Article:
In fiscal 2011, more than $32 million of a pool of money set aside for a college loan program created by the state — more than one-third of the program’s total funding — was left on the table without ever reaching Texas students.
That eye-popping finding was noted in the Sunset Advisory Commission’s report released this month on the Texas Higher Education Coordinating Board. The commission periodically conducts reviews of each state agency, determining the need for the organization and offering recommendations for improvement.
One of the major issues identified in the report was a need to revamp the B-On-Time Loan Program, which offers students no-interest loans that can be forgiven if they graduate within four years (or two at a two-year institution) with at least a B average and do not earn more than six credit hours more than their degree requirements.
The program is funded through a combination of general revenue and the controversial practice of tuition set-asides, in which a small portion of tuition at public universities is pooled and then redistributed. The Sunset Commission did not tackle the issue of set-asides but cited other issues with the B-On-Time program.
General lack of awareness about the program, combined with a lack of clarity about whether the award constitutes a loan or a grant (it is the former), strict requirements for forgiveness, and small loan amounts (the maximum for four-year students is $7,100 per year) that may need to be supplemented with additional loans, appear to prevent many Texas students from participating.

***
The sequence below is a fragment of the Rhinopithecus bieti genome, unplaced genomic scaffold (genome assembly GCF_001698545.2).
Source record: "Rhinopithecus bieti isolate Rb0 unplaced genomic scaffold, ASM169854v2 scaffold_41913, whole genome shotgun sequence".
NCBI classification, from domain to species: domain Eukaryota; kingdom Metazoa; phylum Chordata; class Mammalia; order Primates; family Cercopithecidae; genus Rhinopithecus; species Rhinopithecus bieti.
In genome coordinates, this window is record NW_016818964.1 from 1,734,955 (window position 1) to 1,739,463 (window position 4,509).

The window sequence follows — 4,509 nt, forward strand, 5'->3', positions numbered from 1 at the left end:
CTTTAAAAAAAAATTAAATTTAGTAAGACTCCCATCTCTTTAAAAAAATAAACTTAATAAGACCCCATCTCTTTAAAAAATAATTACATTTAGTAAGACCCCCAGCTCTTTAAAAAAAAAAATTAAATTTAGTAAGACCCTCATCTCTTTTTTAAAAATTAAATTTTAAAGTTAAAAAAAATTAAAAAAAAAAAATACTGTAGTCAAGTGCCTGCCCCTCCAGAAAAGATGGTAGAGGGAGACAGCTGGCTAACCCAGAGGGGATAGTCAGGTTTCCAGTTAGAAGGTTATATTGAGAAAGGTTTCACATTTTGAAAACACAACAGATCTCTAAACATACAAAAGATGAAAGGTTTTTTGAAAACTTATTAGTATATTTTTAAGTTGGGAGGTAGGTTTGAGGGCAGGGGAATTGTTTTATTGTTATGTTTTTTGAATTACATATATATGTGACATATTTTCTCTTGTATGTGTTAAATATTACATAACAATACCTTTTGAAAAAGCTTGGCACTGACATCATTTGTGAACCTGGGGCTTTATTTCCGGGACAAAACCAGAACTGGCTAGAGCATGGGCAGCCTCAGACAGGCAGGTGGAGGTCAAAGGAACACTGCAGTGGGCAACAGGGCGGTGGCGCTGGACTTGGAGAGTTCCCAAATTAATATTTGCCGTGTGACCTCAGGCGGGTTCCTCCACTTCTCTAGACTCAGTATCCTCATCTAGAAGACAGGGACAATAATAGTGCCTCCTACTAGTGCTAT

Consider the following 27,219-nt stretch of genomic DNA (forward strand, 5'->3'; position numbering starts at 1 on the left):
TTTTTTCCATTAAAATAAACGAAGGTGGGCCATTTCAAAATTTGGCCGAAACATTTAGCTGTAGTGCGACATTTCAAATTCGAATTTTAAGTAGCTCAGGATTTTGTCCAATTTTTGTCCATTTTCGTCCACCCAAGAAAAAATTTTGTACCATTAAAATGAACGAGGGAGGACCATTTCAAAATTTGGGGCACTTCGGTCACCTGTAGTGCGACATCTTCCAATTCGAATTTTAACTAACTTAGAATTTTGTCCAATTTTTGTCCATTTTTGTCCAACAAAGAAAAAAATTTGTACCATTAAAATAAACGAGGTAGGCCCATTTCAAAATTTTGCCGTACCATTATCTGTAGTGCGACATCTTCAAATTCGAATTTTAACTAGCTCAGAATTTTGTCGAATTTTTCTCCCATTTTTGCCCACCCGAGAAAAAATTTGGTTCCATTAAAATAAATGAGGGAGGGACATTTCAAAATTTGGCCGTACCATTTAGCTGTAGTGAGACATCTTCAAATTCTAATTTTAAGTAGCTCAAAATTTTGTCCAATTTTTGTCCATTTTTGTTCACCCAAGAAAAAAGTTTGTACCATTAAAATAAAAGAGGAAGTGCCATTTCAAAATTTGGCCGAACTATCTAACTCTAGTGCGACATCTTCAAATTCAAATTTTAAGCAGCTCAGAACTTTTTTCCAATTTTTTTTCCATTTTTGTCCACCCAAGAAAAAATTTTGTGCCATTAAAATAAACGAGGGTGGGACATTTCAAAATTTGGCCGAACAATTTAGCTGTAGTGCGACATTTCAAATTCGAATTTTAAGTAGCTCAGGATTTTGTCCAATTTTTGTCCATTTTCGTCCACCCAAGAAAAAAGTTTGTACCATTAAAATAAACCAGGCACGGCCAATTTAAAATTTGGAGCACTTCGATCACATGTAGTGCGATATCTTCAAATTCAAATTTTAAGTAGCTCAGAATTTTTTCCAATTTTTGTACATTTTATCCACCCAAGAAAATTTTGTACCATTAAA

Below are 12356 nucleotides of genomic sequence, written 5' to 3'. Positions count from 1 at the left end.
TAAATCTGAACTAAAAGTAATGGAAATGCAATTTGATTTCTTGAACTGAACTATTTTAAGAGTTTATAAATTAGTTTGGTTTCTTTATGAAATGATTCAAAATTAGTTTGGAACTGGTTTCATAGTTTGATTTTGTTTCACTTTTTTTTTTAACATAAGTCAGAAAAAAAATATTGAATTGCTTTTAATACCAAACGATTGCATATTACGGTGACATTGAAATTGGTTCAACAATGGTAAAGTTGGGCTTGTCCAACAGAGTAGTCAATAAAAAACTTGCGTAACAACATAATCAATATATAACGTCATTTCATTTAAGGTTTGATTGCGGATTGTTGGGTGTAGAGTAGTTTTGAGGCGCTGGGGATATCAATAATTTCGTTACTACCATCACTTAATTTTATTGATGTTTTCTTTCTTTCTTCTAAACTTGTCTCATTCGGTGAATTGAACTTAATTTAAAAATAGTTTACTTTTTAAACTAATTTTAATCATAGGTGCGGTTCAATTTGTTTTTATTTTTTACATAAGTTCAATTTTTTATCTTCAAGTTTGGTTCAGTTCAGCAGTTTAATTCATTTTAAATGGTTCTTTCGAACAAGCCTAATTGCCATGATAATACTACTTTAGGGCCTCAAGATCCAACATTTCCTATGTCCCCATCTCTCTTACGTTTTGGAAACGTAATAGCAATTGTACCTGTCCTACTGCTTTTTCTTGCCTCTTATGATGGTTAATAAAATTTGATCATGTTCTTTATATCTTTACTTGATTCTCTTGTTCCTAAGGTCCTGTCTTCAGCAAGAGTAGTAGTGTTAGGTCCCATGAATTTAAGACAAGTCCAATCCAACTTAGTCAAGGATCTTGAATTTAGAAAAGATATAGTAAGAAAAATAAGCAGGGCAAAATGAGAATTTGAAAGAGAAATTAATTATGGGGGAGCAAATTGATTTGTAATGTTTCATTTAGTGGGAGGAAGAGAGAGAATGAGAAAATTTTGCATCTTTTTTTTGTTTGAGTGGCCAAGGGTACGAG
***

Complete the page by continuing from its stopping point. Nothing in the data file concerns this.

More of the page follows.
Additionally, inconsistent funding from year to year (in the last four years, funding has ranged from $27 million to $90 million) and federal regulations that prevent packaging federal financial aid with state loans may prevent some school officials from encouraging students to apply.
The net result is more than $32 million being left on the table. But the problems don’t end there.
Fewer than 40 percent of students who participate in the program are able to meet the requirements for forgiveness. And the default rate on the loan is close to triple that of the coordinating board’s other loan programs — the Sunset Commission speculates that it may be because the lack of interest rate ironically removes the incentive to repay quickly.
State Sen. Judith Zaffirini, a Laredo Democrat whose new district includes eastern Hays County, who authored the legislation that created the program, said she is aware of the issues created by a lack of consistent funding for and promotion of the program. But, she said, “B-On-Time is a wonderful program. It has an impressive and important purpose.”
The coordinating board agreed with the commission’s analysis. Linda Battles, an associate commissioner with the board, said it has developed a way to promote “the same concept with a slightly different approach.”
Students who have participated in the loan program — a group with a four-year graduation rate that is more than double those in other financial aid programs — expressed appreciation for the loan.
Grady Giffin, who graduated from Texas A&M University in 2007 and subsequently had his B-On-Time loan forgiven, said he would recommend it to other students. “I was hoping to finish in four years,” he said, “but that made me really commit to doing it.”